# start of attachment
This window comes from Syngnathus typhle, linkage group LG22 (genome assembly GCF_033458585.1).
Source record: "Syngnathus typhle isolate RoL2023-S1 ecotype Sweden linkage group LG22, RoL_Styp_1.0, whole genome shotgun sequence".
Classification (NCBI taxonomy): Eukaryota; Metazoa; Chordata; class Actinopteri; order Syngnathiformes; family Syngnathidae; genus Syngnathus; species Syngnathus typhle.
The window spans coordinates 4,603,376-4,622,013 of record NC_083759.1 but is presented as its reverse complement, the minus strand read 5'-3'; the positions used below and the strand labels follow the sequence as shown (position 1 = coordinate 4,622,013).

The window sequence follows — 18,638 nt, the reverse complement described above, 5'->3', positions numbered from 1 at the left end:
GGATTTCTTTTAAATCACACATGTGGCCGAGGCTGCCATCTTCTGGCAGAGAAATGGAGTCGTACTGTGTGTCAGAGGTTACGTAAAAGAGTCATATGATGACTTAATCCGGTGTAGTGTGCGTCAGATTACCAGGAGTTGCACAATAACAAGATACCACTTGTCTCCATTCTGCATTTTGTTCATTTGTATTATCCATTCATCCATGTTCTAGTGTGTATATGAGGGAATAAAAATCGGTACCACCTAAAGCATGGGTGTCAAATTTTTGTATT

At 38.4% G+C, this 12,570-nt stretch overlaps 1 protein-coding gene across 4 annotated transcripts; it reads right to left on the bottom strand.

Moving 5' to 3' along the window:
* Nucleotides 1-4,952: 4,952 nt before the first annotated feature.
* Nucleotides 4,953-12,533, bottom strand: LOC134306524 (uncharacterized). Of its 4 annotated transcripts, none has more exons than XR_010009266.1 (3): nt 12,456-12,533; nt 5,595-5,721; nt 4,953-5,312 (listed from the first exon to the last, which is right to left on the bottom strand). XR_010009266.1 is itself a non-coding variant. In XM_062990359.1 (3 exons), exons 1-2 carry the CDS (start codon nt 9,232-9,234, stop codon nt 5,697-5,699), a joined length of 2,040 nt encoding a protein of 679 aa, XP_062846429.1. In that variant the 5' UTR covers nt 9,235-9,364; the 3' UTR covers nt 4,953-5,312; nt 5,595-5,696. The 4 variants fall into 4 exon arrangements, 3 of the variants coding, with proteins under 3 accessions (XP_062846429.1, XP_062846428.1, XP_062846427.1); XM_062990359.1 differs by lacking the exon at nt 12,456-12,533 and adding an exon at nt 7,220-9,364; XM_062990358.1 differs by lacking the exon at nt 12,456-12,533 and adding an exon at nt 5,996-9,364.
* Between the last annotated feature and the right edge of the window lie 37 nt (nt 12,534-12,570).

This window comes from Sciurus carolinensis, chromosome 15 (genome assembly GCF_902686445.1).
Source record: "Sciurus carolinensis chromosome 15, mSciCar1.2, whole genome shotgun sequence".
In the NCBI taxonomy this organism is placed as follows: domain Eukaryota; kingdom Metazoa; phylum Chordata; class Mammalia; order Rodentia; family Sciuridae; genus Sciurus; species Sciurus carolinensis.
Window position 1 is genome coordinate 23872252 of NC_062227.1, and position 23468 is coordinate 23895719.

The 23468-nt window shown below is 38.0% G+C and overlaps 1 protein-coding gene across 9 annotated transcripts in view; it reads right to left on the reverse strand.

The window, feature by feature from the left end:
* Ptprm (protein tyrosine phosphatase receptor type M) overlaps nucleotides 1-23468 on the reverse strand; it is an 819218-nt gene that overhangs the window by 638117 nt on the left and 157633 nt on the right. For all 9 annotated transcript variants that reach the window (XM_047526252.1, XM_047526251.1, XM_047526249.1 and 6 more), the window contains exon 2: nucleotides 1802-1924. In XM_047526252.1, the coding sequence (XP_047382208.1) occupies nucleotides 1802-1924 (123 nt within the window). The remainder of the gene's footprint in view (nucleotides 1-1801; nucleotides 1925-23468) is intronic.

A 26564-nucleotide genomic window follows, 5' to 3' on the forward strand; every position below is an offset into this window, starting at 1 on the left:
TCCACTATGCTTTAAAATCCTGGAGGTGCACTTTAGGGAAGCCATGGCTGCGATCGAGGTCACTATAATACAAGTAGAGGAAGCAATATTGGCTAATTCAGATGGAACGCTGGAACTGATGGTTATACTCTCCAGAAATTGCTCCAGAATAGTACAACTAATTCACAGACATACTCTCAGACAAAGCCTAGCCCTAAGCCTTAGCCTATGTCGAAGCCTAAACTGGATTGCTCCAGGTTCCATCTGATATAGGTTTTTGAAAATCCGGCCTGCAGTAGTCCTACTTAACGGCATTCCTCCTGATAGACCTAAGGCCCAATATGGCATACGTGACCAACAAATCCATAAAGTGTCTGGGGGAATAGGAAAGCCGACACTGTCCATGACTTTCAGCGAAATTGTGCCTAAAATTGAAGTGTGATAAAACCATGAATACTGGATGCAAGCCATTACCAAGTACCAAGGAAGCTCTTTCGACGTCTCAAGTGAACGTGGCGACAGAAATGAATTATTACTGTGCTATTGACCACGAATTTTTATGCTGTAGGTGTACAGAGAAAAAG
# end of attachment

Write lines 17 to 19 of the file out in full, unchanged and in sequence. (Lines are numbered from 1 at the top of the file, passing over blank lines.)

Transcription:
The window, feature by feature from the left end:
* Ptprm (protein tyrosine phosphatase receptor type M) overlaps nucleotides 1-23468 on the reverse strand; it is an 819218-nt gene that overhangs the window by 638117 nt on the left and 157633 nt on the right. For all 9 annotated transcript variants that reach the window (XM_047526252.1, XM_047526251.1, XM_047526249.1 and 6 more), the window contains exon 2: nucleotides 1802-1924. In XM_047526252.1, the coding sequence (XP_047382208.1) occupies nucleotides 1802-1924 (123 nt within the window). The remainder of the gene's footprint in view (nucleotides 1-1801; nucleotides 1925-23468) is intronic.

A 26564-nucleotide genomic window follows, 5' to 3' on the forward strand; every position below is an offset into this window, starting at 1 on the left: